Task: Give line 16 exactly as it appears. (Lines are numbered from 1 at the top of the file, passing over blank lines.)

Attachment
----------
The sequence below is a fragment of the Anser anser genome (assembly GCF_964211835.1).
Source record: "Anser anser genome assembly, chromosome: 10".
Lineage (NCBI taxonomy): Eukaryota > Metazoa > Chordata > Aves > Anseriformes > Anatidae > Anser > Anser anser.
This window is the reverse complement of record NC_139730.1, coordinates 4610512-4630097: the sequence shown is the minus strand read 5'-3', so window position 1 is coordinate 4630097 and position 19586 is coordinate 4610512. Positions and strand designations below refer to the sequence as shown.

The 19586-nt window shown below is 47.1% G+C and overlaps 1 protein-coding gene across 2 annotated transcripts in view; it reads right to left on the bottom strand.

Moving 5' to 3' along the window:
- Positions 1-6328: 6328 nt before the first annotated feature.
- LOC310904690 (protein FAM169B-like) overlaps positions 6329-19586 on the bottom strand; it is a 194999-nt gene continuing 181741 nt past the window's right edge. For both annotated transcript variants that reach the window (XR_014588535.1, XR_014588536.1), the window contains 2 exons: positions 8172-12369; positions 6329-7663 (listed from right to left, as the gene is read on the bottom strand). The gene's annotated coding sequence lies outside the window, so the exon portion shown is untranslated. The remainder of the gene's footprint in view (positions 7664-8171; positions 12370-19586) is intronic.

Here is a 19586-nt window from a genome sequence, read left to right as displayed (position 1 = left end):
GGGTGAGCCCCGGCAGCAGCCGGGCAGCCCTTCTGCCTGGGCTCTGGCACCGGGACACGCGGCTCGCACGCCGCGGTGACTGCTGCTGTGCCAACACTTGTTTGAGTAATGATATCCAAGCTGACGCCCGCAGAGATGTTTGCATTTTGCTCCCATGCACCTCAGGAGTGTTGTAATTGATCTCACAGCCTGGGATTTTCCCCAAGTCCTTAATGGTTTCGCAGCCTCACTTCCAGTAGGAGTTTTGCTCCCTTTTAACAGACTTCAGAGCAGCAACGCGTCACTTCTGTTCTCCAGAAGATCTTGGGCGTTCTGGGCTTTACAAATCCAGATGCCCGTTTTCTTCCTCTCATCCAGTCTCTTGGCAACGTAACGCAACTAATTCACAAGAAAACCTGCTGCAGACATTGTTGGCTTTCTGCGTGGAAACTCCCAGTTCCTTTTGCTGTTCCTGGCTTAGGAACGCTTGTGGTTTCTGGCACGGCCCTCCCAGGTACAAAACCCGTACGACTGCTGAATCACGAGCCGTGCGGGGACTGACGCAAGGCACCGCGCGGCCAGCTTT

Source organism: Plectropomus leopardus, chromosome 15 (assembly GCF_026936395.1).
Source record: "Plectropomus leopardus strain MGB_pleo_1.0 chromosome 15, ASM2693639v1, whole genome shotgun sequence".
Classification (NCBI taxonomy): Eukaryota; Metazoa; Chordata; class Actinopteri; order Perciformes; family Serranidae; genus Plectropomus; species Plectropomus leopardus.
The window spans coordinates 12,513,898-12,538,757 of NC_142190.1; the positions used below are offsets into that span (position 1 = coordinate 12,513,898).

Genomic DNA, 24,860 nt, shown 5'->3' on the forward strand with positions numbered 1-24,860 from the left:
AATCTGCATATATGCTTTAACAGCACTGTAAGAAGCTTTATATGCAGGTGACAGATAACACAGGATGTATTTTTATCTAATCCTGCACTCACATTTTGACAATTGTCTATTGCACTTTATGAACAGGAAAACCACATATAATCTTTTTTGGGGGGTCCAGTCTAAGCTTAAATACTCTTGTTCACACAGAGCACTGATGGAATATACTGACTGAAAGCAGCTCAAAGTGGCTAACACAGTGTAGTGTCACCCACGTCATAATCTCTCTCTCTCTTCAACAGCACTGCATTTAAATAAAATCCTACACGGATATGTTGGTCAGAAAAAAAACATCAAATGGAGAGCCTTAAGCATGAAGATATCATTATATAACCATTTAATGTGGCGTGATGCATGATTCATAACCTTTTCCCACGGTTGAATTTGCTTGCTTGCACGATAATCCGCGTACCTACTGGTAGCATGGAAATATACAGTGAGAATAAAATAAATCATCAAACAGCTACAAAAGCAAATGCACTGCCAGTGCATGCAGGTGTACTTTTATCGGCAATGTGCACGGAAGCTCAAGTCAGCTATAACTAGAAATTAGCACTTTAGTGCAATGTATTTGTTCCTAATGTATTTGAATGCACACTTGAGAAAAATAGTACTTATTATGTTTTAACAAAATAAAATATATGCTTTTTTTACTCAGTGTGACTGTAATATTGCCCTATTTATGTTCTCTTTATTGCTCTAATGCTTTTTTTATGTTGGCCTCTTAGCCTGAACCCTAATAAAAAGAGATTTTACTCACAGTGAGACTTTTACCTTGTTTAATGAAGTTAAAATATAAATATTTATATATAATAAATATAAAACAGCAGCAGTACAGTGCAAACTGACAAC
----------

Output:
AATCTGCATATATGCTTTAACAGCACTGTAAGAAGCTTTATATGCAGGTGACAGATAACACAGGATGTATTTTTATCTAATCCTGCACTCACATTTTGACAATTGTCTATTGCACTTTATGAACAGGAAAACCACATATAATCTTTTTTGGGGGGTCCAGTCTAAGCTTAAATACTCTTGTTCACACAGAGCACTGATGGAATATACTGACTGAAAGCAGCTCAAAGTGGCTAACACAGTGTAGTGTCACCCACGTCATAATCTCTCTCTCTCTTCAACAGCACTGCATTTAAATAAAATCCTACACGGATATGTTGGTCAGAAAAAAAACATCAAATGGAGAGCCTTAAGCATGAAGATATCATTATATAACCATTTAATGTGGCGTGATGCATGATTCATAACCTTTTCCCACGGTTGAATTTGCTTGCTTGCACGATAATCCGCGTACCTACTGGTAGCATGGAAATATACAGTGAGAATAAAATAAATCATCAAACAGCTACAAAAGCAAATGCACTGCCAGTGCATGCAGGTGTACTTTTATCGGCAATGTGCACGGAAGCTCAAGTCAGCTATAACTAGAAATTAGCACTTTAGTGCAATGTATTTGTTCCTAATGTATTTGAATGCACACTTGAGAAAAATAGTACTTATTATGTTTTAACAAAATAAAATATATGCTTTTTTTACTCAGTGTGACTGTAATATTGCCCTATTTATGTTCTCTTTATTGCTCTAATGCTTTTTTTATGTTGGCCTCTTAGCCTGAACCCTAATAAAAAGAGATTTTACTCACAGTGAGACTTTTACCTTGTTTAATGAAGTTAAAATATAAATATTTATATATAATAAATATAAAACAGCAGCAGTACAGTGCAAACTGACAAC